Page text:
Psychologists traditionally focus on the mother/child relationships and mostly ignore fathers, especially the father/daughter relationship. However, new research is increasingly concluding that fathers greatly influence their daughter’s self-esteem, interpersonal relationships, gender roles, mental and emotional health, and achievements in academics and career. What’s more surprising is that a father has a deeper influence on his daughter’s future relationship with men than does her mother.
Dr. Jennifer Del Russo wrote her 2009 dissertation on this very subject, identifying six general styles of fathering and their impact on their daughters’ adult relationships with men. Here is a brief summary presented in the hope that it may provide a fascinating insights, especially for those women who are struggling with online romances and infidelity — either their own or their partner’s.
Daughters of Sexually Abusive Fathers
Sexually abused girls grow up to be adults at high risk for posttraumatic stress syndrome, eating disorders, self-cutting, and substance abuse. They struggle with feelings of worthlessness and shame, and may believe that love is never to be trusted, particularly in relationships with men. Because they devalue sex, they tend to be sexually promiscuous. Some women go on desperate searches redeeming relationships with the “ideal man,” going from one man to another seeking him. Usually no man could ever live up to their fantasy.
Unless they get good professional help or find a partner who is heroically supportive, they can suffer deep pain their entire life. Brandie Estes, a survivor of sexual abuse, put it this way:
I mattered, God damn it
I had a voice
But you stole it
With your sin of choice.
Daughters of Physically Absent Fathers
If a father is absent from the home through abandonment, divorce, or death, his daughter tends to enter puberty early, date early, have sex early, and is at a higher risk for teenage pregnancy. If his absence occurred when his daughter was very young, she is likely to feel separate and misunderstood by others. If she feels abandoned by her father, she often creates a fantasy of an ideal man, and goes from one man to another trying to find this ideal and to camouflage her feelings of rejection by her father.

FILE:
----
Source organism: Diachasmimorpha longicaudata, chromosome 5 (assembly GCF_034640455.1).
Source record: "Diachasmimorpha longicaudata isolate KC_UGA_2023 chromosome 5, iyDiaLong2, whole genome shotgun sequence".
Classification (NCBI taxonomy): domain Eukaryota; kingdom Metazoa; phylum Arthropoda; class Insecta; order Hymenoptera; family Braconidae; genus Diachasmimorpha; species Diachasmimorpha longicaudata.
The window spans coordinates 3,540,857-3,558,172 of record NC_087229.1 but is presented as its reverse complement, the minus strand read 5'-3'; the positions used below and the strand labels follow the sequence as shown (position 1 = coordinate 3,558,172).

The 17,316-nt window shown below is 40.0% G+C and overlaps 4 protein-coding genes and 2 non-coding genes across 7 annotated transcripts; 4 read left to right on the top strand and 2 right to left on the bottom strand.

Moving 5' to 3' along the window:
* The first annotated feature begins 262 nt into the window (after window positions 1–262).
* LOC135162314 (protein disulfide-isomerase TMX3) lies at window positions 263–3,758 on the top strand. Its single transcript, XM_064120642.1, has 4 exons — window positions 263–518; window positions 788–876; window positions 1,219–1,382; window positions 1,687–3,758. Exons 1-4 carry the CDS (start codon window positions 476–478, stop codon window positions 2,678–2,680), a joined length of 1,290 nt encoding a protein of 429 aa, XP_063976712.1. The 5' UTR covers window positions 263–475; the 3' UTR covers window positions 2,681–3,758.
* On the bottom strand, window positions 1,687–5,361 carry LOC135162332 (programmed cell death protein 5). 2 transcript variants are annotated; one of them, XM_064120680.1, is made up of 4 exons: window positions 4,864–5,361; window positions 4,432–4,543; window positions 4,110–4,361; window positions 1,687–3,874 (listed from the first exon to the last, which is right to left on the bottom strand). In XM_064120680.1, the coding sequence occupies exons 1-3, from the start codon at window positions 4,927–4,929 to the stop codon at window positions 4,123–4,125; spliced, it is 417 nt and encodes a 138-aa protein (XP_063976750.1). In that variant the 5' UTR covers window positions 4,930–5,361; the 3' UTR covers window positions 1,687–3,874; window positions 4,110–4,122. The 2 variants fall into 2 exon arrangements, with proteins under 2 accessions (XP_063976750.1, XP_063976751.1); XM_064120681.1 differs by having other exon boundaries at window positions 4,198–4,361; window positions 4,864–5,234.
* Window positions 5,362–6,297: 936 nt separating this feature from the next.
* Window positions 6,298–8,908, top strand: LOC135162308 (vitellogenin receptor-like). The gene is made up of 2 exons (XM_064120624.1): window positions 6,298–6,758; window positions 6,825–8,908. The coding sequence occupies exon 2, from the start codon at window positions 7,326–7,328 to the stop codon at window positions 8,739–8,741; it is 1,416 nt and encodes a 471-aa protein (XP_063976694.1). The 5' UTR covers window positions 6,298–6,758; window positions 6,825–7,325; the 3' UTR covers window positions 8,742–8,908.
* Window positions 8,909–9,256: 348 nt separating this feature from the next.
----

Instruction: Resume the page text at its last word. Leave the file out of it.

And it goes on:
Daughters of divorced fathers are more likely to seek male attention and initiate physical contact with men. Daughters of widows are more likely to avoid men and act anxious around them.
Daughters of Emotionally Absent Fathers
The pain of these daughters is as devastating as the pain of the daughters of physically absent fathers. Emotionally absent fathers are aloof, withdrawn, stoic, and sometimes control the family through silence. Their daughters often have sex earlier and are more likely to have fantasies of the ideal man and enter into serial relationships looking for it. If the daughter feels that her shortcomings pushed her father away, she may go for one man to another to hide her feelings of rejection. She is more likely to marry an emotionally distant man and to keep trying to fix him or to remain in an unsatisfying marriage. These women are less successful in interpersonal relationships and feel emotionally disconnected from others.
Daughters of Doting Fathers
If a father treats his daughter like a pampered pet and solves her problems for her instead of teaching her how to solve her own problems, she learns to suppress her autonomy and develops a compliant and placating style in her relationships. She will be unable to stand up to her husband, and may become overly dependent on men. These daughters often achieve academically, but not in their careers.
Daughters of Mentoring Fathers
Father and daughter often become too close in these relationships because he depends on her for emotional support. The father shapes his daughter’s life into patterns that fit his needs, and she feels unable to separate and differentiate from him. These daughters often work with their fathers as adults, are less likely to marry, and may substitute achievement for sexuality.
Daughters of Demanding/Supportive Fathers
This father treats his daughter with sensitivity and provides emotional support for her growth, while still demanding that she is successful in her endeavors. He is empathetic and understanding, while being clear that she is to live up to certain standards. These daughters are highly successful in both academics and careers and are most likely to achieve happy and supportive relationships with men. The demanding/supportive style is the gold standard for fatherhood.
Del Russo, Jennifer Marie (Psy.D). Emotionally Distant Fathers and their Adult Relationships With Men. Proquest Dissertations and Theses, 2009.
Hartney, Eliza. “Why Sexually Abused Children Grow Up to Have Abusive Relationships in Adulthood,” www.about.com
Nauert, Rick (PhD). “Childhood Trauma May Hinder Adult Romance,” Psychcentral, April 5, 2012.